Aside from their significance as a major plot point in the Harrison Ford – Rachel McAdams film, Morning Glory, frittatas are one of those recipes that everyone seems to have their own little twist on. And why not? Their versatility means that even the newest […]
So it’s that time of the year again. Resolution time. Do you make resolutions? As a student nutritionist, I often hear people making resolutions to ‘do better’ with food, to eat healthier, to ‘be good’. These resolutions often come with a huge side of guilt. […]
At this time of the year, newspapers and magazines are filled with weight loss, fitness and detox stories. And I’ll admit, I do enjoy reading them and seeing what nutrition & exercise (mis)information is being passed around.
One of my biggest gripes is seeing articles that talk about needing to detox post Christmas, with claims that a 3, 5, 7, 10 (you choose a number of days!) day detox will cure everything that ails you.
The biological reality is that your body is constantly detoxifying itself – that’s what your liver, kidneys, bowels, lungs and skin are for. And the by-products of this perpetual detoxification are stool, urine and sweat (really! they’re not just annoyances!).
The liver is the body’s waste purification plant and it is perpetually in motion, 24 hours a day. The more toxins you put in, the harder the liver has to work to remove them. By toxins, I mean products and by-products of the digestive system (excess sugar, trans-fatty acids and gut dysbiosis), alcohol, smoking by-products, environmental toxins (lead, chlorine, fluorine, insecticides, herbicides, solvents, metals, mould, pollen, algae) and oxidative stress (free radicals).
Your body really doesn’t want toxins to build up. So much so that the liver has a two stage detoxification process to make sure all the waste is removed – anything from alcohol to heavy metals to pesticides to the by-products of medication to hormones like xenoestrogens. The liver is continuously converting these substances to inactive forms for excretion in urine (via the kidneys) or stool.
How do you know whether your body’s detoxification functions are working correctly? Here are some signs and symptoms are suboptimal detoxification:
If your bowels aren’t functioning well, you’re likely to have bloating, fatty stools, constipation, diarrhoea, an intolerance to fatty foods and bad breath.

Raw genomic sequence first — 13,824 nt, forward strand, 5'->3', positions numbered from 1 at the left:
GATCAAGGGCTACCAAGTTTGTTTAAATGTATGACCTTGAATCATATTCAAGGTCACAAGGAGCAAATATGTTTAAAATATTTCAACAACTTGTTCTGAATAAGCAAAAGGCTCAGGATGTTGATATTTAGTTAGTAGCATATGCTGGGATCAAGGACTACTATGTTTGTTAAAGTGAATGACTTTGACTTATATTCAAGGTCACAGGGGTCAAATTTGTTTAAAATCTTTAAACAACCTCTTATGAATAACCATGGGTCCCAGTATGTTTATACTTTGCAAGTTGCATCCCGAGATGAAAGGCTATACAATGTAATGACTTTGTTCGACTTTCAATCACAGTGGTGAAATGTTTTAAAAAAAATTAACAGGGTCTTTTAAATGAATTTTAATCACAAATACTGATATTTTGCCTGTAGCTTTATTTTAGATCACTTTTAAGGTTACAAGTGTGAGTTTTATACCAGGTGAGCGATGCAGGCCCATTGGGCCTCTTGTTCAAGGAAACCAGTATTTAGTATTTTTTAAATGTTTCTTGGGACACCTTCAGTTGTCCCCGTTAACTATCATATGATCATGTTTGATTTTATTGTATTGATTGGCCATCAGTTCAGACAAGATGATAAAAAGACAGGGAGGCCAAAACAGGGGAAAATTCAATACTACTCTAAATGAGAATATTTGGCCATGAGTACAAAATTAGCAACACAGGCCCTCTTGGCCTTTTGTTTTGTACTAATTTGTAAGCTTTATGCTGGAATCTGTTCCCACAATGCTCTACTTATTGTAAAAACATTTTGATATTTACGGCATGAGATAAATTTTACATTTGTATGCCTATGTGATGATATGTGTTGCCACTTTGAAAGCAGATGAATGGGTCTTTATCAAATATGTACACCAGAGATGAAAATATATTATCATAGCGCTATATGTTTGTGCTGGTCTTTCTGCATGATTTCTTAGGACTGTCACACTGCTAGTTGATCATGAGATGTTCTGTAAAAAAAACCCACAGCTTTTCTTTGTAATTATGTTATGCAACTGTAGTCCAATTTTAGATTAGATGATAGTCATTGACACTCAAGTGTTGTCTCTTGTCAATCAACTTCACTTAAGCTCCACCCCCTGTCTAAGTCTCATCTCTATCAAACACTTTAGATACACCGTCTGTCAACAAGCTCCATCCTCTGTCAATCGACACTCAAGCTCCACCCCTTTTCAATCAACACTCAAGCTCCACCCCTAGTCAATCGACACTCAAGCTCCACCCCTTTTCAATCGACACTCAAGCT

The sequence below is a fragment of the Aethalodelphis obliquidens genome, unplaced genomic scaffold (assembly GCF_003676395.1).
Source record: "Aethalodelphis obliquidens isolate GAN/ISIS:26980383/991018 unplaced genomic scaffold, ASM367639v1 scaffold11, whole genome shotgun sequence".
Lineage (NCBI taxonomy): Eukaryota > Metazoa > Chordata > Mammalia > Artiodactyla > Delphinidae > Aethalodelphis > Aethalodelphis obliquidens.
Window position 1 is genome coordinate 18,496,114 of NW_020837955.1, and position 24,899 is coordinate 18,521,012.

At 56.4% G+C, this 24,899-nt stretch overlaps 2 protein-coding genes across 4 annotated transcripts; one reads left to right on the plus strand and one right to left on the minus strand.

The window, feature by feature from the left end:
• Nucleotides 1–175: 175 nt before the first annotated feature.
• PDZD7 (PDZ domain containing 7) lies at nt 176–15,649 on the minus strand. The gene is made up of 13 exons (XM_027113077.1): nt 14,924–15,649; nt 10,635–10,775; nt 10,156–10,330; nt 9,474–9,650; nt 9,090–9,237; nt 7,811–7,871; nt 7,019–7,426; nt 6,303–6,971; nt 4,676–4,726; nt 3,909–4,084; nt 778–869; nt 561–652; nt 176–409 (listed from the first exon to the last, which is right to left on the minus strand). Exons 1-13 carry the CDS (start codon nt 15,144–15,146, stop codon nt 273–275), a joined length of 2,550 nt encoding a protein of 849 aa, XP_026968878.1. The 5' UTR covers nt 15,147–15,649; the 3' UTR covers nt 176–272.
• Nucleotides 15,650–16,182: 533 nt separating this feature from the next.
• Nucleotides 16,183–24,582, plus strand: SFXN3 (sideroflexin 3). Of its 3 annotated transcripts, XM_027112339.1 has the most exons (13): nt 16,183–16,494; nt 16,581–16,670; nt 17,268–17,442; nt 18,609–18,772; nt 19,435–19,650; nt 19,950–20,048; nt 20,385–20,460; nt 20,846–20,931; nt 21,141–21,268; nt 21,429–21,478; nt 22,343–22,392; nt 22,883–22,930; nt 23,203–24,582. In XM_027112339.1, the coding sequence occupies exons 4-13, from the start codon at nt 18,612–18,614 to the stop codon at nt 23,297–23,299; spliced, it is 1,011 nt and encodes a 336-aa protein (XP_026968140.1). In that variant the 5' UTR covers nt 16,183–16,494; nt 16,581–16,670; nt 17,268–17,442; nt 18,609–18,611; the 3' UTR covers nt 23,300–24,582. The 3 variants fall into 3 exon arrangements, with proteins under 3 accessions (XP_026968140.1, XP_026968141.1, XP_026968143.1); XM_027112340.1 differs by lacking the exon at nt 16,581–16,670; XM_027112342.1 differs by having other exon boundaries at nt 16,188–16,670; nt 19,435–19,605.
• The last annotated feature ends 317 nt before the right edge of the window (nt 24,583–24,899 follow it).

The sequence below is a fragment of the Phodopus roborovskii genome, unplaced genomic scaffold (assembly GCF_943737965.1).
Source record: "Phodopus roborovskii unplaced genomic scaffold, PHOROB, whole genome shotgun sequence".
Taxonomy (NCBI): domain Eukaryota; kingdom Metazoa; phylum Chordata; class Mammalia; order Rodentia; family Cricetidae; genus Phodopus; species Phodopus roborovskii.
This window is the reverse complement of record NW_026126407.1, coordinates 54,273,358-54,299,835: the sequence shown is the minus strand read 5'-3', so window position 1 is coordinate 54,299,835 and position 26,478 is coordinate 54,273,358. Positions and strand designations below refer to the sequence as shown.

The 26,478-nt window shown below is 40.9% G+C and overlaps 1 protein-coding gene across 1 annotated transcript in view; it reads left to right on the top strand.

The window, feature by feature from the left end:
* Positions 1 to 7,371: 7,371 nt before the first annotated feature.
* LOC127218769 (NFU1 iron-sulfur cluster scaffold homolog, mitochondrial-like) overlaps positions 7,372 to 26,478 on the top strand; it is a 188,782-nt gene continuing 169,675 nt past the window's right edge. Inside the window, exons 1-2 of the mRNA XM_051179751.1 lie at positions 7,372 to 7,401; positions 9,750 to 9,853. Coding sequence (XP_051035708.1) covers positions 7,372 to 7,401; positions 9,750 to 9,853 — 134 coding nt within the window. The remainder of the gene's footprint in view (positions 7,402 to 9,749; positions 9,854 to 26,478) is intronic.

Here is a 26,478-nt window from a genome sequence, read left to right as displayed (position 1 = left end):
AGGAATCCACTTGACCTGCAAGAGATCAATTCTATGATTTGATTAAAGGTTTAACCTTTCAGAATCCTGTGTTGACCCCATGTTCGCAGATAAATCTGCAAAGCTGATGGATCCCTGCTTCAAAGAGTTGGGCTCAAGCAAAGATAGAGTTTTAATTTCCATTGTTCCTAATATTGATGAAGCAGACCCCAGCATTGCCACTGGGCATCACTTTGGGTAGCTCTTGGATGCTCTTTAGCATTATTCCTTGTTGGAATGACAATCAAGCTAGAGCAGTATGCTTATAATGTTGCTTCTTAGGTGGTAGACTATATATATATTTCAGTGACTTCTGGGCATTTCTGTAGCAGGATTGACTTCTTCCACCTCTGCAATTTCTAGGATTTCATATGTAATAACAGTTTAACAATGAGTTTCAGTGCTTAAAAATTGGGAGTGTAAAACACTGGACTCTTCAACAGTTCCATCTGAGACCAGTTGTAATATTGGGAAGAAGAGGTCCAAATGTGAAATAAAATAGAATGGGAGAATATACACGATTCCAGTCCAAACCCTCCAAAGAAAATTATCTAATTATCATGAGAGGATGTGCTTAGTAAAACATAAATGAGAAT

If your immune system isn’t functioning well, you’re likely to have food allergies, skin issues like eczema and psoriasis, recurring infections and potentially asthma.
If your endocrine system (hormones) isn’t functioning well, you’re like to suffer from high stress, infertility, PMS, mood swings, anxiety and potentially depression.
If your nervous system isn’t functioning well, you’re likely to have headaches, poor sleep, lethargy and poor memory and concentration.
So knowing all this, the real question (which is less of a quick fix and not as sexy a ‘detox’): how can I consistently support my liver, lungs, skin, digestive system, bowels and kidneys?
- Drink lots of water throughout the day. Most people are slightly dehydrated and often mistake thirst for hunger, so the bare minimum to aim for is 1.5L of water across the day.
- Eat green leafy vegetables. These contain the micronutrients and enzymes that support the first stage of liver detoxification and kickstart the second stage.
- Eat more nuts and seeds. Seeds like pumpkin, sesame, sunflower and nuts like almonds, cashews, Brazils and hazelnuts have micronutrients that help your liver work better.
- Eat enough protein. Red meat, nuts, eggs and fish are amongst some of the protein sources that contain the amino acids needed for the second stage of liver detoxification.
- Don’t drink alcohol every day. Metabolising alcohol puts pressure on the liver and diverts it from its other important functions, such as bile secretion, which is helps the body digest fats.
- Support your gut. A good balance of good and bad bacteria in the gut supports your immune and digestive systems and helps improve the quality of your skin.
- Get at least 7-8 hours of uninterrupted sleep a night. Sleep is when your body has a chance to repair and regenerate and this supports its detoxification systems.
- Get sweaty at least 3 times a week. A good excuse for a run, a spin class or a shag!
This week, a prominent doctor in the UK talked about the need to reduce the 5-a-day fruit and vegetable intake recommendation because it was ‘unrealistic’ for low-income families to achieve this. She says that lots of families may struggle to afford the recommended amounts and that […]